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Study finds strains in lamb value chain

Canada’s lamb producers are missing out on up to $42 million in farm gate sales and $250 million at retail, thanks to domestic supply shortfalls and “ineffective management” of the lamb value chain, according to a new study out of Guelph.

The study, released Wednesday by the Value Chain Management Centre, a division of the George Morris Centre ag think tank, noted a 100 per cent increase in the Canadian lamb market between 1997 and 2008, during which time domestic lamb production rose only 30 per cent.

In short, “an overall lack of supply severely limits the market opportunities for Canadian lamb,” the study said.

And many Canadian lamb producers “do not adequately consider market or customer requirements when determining the flock’s genetics or production systems,” study author Martin Gooch wrote. “This is largely due to lack of information and capabilities necessary to make informed management decisions.”

The value chain today leads to revenue-limiting inconsistency in condition, size, quality and overall composition of Canadian lambs in the system, Gooch wrote. Live U.S. lambs are often more consistent in size and meat quality while processed lamb from New Zealand and Australia is more consistent in quality.

“It has become increasingly apparent that providing value-added products to consumers can lead to increased market share, higher overall product value, and improved profitability,” Gooch and the study’s co-authors wrote.

“However, convincing an industry focused on maximizing the productivity of individual businesses to shift from making decisions based on cost and volume to those based on working together to increase the value proposition for consumers remains a challenge.”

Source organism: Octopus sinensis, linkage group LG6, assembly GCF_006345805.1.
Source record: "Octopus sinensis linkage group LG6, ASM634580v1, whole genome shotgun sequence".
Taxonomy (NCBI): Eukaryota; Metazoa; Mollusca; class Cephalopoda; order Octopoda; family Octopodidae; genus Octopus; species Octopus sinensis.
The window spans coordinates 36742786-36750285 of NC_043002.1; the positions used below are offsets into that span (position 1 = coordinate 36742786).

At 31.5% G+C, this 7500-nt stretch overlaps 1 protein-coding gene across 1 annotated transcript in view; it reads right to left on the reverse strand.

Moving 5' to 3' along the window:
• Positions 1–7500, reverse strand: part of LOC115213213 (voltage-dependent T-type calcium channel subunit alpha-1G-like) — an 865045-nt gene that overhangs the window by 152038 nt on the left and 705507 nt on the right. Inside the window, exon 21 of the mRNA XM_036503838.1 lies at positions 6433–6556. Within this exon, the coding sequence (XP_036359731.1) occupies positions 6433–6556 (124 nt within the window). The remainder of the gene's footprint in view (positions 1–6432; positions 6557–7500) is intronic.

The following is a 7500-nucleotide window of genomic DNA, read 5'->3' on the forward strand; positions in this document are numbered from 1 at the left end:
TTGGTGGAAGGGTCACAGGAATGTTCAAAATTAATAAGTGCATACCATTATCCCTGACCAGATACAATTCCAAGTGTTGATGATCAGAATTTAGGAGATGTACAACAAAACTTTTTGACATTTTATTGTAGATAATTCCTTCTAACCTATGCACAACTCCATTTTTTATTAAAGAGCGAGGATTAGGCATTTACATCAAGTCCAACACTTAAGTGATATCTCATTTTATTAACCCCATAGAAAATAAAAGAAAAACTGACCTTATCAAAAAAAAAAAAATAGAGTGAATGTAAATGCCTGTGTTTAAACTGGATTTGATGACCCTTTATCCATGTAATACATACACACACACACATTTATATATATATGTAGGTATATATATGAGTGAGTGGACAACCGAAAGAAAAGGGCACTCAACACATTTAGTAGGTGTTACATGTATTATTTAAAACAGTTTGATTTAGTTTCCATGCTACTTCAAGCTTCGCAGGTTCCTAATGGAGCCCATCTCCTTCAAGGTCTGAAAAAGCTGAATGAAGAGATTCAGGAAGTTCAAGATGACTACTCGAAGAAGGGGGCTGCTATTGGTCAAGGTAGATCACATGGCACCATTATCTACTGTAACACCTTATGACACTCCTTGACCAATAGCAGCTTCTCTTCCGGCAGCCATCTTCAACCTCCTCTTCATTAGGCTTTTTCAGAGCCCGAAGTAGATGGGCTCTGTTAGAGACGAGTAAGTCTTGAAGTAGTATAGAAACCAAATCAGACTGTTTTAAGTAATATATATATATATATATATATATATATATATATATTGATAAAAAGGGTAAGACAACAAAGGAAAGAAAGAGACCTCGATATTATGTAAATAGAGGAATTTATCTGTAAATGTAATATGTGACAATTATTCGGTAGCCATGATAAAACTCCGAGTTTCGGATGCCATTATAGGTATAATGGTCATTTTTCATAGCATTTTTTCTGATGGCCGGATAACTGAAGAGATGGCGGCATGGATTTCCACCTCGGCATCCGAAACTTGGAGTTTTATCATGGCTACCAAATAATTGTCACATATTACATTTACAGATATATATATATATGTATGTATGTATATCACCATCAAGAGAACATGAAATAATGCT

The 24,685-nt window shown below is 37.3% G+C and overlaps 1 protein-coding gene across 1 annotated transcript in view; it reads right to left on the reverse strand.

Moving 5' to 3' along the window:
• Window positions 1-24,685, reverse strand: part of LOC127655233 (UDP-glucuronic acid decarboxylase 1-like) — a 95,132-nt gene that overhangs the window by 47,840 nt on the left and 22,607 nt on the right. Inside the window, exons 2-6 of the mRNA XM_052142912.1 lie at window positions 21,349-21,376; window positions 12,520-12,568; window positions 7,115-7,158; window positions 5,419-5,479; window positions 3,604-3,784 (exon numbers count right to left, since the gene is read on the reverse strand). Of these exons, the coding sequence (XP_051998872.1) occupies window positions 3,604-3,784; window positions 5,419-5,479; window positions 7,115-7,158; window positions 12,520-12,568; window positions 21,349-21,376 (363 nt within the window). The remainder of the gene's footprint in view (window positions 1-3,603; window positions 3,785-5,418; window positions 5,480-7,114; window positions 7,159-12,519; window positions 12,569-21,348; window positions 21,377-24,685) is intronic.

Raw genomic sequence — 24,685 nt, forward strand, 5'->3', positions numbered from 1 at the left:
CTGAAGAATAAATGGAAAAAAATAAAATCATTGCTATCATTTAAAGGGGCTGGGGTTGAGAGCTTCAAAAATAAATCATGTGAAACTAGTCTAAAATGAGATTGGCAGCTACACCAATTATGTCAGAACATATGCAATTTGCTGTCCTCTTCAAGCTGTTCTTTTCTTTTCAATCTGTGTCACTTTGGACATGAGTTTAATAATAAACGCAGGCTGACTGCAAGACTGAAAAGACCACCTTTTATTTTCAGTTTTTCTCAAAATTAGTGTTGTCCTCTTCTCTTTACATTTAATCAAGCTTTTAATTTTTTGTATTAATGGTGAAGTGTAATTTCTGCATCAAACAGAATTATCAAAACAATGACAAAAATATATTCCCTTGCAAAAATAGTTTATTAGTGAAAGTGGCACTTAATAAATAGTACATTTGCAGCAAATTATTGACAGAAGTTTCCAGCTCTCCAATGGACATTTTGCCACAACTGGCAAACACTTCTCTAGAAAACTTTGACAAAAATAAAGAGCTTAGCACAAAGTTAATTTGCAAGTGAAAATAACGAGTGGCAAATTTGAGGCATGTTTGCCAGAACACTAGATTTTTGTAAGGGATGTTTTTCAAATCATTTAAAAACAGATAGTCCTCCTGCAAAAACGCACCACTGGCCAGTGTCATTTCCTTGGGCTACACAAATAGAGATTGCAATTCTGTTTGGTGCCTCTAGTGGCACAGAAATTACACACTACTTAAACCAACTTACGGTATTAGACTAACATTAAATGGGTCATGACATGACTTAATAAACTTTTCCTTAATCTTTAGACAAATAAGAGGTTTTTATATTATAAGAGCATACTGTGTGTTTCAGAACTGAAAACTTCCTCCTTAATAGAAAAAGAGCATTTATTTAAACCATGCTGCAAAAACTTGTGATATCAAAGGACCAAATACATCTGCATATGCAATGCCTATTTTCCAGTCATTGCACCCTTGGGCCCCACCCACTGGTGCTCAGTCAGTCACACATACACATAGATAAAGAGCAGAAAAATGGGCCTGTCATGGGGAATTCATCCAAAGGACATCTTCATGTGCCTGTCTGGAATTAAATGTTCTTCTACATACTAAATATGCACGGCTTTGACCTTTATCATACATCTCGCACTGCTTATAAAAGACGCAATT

“Cohesion, critical mass”

For the performance of a lamb value chain to improve in a significant way might only mean “minor improvements” at multiple points of the value chain, the study noted. However, “sustaining any advancement relies on the existence and application of an improved performance reporting system.

“It also relies on the chain possessing the discipline to reward those who are performing beyond minimal requirements while penalizing those who are not.”

Opportunities exist, but are not realized, to capture potentially significant added value through developing more “detailed insights” into consumers’ desires and behaviours, the centre said.

Those insights could then be used to establish more effective performance criteria along the value chain and encourage increased lamb production.

Opportunities to add value to fresh lamb in Canada are being missed, the study said, because the chain doesn’t have the “cohesion and critical mass” needed to encourage meat processors to invest in the infrastructure necessary to develop higher-value lamb products.

Opportunities are also being missed for the processor to develop an extensive marketing program for Canadian lamb with retail and foodservice customers.

And right now, the study said, “operations at multiple points along the chain are managed according to transactional measures that have little correlation to consumer demands toward meats they choose to consume.”

Furthermore, “key participants of the chain possess information that, if shared, could guide improvements at multiple levels of the chain.”

The study also notes that while livestock auctions can provide a “valuable service” by acting as a clearinghouse for many types of lamb, “the combined impact of visually grading live animals and spot market pricing limits the entire chain’s ability to capture value and continually improve performance.”

And the design of the auction barn itself, along with the buying, selling, transportation and handling practices for lamb, has a “direct negative impact on the quality of approximately three per cent of lambs,” the study said.

“This includes lack of access to water for perhaps 18-24 hours, and bruising,” the study quoted one lamb processor’s CEO as saying.

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